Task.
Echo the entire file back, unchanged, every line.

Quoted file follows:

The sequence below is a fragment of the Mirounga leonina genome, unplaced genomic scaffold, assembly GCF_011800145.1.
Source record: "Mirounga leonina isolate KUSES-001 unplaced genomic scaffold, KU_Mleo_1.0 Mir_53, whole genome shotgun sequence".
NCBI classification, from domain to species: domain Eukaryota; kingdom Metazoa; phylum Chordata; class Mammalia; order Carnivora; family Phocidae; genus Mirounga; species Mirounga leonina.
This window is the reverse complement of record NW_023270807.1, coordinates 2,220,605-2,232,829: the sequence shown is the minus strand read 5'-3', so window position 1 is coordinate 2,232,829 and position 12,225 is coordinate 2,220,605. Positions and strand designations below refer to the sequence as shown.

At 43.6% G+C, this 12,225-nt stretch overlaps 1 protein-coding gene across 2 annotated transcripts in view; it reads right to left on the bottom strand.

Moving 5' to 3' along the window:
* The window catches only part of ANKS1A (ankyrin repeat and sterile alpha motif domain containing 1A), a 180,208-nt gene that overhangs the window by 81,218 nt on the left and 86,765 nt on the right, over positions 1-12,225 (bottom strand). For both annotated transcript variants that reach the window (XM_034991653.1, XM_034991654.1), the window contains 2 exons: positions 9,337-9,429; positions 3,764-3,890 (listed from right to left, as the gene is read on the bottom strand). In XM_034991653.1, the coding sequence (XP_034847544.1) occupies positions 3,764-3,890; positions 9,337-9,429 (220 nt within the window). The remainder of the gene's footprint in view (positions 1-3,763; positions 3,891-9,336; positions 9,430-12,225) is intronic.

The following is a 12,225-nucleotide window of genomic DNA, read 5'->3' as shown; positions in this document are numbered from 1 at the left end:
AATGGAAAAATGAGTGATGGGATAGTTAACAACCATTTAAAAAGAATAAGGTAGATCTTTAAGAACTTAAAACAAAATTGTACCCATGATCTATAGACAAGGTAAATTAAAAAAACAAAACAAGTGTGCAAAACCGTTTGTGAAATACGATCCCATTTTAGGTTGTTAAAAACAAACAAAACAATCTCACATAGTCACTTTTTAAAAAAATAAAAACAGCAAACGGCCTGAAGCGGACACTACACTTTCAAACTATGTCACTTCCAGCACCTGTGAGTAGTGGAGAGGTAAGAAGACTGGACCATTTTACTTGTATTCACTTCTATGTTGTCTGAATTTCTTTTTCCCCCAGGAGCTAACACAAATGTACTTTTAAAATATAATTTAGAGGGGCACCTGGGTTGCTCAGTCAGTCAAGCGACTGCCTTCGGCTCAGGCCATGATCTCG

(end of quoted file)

The sequence below is a fragment of the Mirounga leonina genome, unplaced genomic scaffold, assembly GCF_011800145.1.
Source record: "Mirounga leonina isolate KUSES-001 unplaced genomic scaffold, KU_Mleo_1.0 Mir_53, whole genome shotgun sequence".
NCBI classification, from domain to species: domain Eukaryota; kingdom Metazoa; phylum Chordata; class Mammalia; order Carnivora; family Phocidae; genus Mirounga; species Mirounga leonina.
This window is the reverse complement of record NW_023270807.1, coordinates 2,220,605-2,232,829: the sequence shown is the minus strand read 5'-3', so window position 1 is coordinate 2,232,829 and position 12,225 is coordinate 2,220,605. Positions and strand designations below refer to the sequence as shown.

At 43.6% G+C, this 12,225-nt stretch overlaps 1 protein-coding gene across 2 annotated transcripts in view; it reads right to left on the bottom strand.

Moving 5' to 3' along the window:
* The window catches only part of ANKS1A (ankyrin repeat and sterile alpha motif domain containing 1A), a 180,208-nt gene that overhangs the window by 81,218 nt on the left and 86,765 nt on the right, over positions 1-12,225 (bottom strand). For both annotated transcript variants that reach the window (XM_034991653.1, XM_034991654.1), the window contains 2 exons: positions 9,337-9,429; positions 3,764-3,890 (listed from right to left, as the gene is read on the bottom strand). In XM_034991653.1, the coding sequence (XP_034847544.1) occupies positions 3,764-3,890; positions 9,337-9,429 (220 nt within the window). The remainder of the gene's footprint in view (positions 1-3,763; positions 3,891-9,336; positions 9,430-12,225) is intronic.

The following is a 12,225-nucleotide window of genomic DNA, read 5'->3' as shown; positions in this document are numbered from 1 at the left end:
AATGGAAAAATGAGTGATGGGATAGTTAACAACCATTTAAAAAGAATAAGGTAGATCTTTAAGAACTTAAAACAAAATTGTACCCATGATCTATAGACAAGGTAAATTAAAAAAACAAAACAAGTGTGCAAAACCGTTTGTGAAATACGATCCCATTTTAGGTTGTTAAAAACAAACAAAACAATCTCACATAGTCACTTTTTAAAAAAATAAAAACAGCAAACGGCCTGAAGCGGACACTACACTTTCAAACTATGTCACTTCCAGCACCTGTGAGTAGTGGAGAGGTAAGAAGACTGGACCATTTTACTTGTATTCACTTCTATGTTGTCTGAATTTCTTTTTCCCCCAGGAGCTAACACAAATGTACTTTTAAAATATAATTTAGAGGGGCACCTGGGTTGCTCAGTCAGTCAAGCGACTGCCTTCGGCTCAGGCCATGATCTCG